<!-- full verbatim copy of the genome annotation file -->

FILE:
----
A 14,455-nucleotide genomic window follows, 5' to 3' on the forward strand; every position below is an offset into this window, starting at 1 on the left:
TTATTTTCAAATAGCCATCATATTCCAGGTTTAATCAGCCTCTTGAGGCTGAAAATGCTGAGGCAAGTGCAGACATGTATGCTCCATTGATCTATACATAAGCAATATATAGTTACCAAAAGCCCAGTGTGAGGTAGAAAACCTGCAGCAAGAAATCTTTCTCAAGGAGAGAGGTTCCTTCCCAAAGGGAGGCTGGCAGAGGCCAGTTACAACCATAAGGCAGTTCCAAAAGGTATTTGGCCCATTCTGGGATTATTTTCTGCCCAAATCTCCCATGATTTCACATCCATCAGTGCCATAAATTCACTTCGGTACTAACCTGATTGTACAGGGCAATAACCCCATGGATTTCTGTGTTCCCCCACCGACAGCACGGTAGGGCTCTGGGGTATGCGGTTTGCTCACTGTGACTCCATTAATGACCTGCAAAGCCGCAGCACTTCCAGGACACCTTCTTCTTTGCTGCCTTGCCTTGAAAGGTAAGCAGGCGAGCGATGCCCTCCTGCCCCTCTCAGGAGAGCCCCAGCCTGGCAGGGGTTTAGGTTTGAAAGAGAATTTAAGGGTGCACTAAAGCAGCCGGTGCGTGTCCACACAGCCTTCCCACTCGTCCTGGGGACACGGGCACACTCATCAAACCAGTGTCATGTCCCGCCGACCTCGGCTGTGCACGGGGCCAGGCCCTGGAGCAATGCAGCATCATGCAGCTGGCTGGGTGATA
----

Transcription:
A 14,455-nucleotide genomic window follows, 5' to 3' on the forward strand; every position below is an offset into this window, starting at 1 on the left:
TTATTTTCAAATAGCCATCATATTCCAGGTTTAATCAGCCTCTTGAGGCTGAAAATGCTGAGGCAAGTGCAGACATGTATGCTCCATTGATCTATACATAAGCAATATATAGTTACCAAAAGCCCAGTGTGAGGTAGAAAACCTGCAGCAAGAAATCTTTCTCAAGGAGAGAGGTTCCTTCCCAAAGGGAGGCTGGCAGAGGCCAGTTACAACCATAAGGCAGTTCCAAAAGGTATTTGGCCCATTCTGGGATTATTTTCTGCCCAAATCTCCCATGATTTCACATCCATCAGTGCCATAAATTCACTTCGGTACTAACCTGATTGTACAGGGCAATAACCCCATGGATTTCTGTGTTCCCCCACCGACAGCACGGTAGGGCTCTGGGGTATGCGGTTTGCTCACTGTGACTCCATTAATGACCTGCAAAGCCGCAGCACTTCCAGGACACCTTCTTCTTTGCTGCCTTGCCTTGAAAGGTAAGCAGGCGAGCGATGCCCTCCTGCCCCTCTCAGGAGAGCCCCAGCCTGGCAGGGGTTTAGGTTTGAAAGAGAATTTAAGGGTGCACTAAAGCAGCCGGTGCGTGTCCACACAGCCTTCCCACTCGTCCTGGGGACACGGGCACACTCATCAAACCAGTGTCATGTCCCGCCGACCTCGGCTGTGCACGGGGCCAGGCCCTGGAGCAATGCAGCATCATGCAGCTGGCTGGGTGATA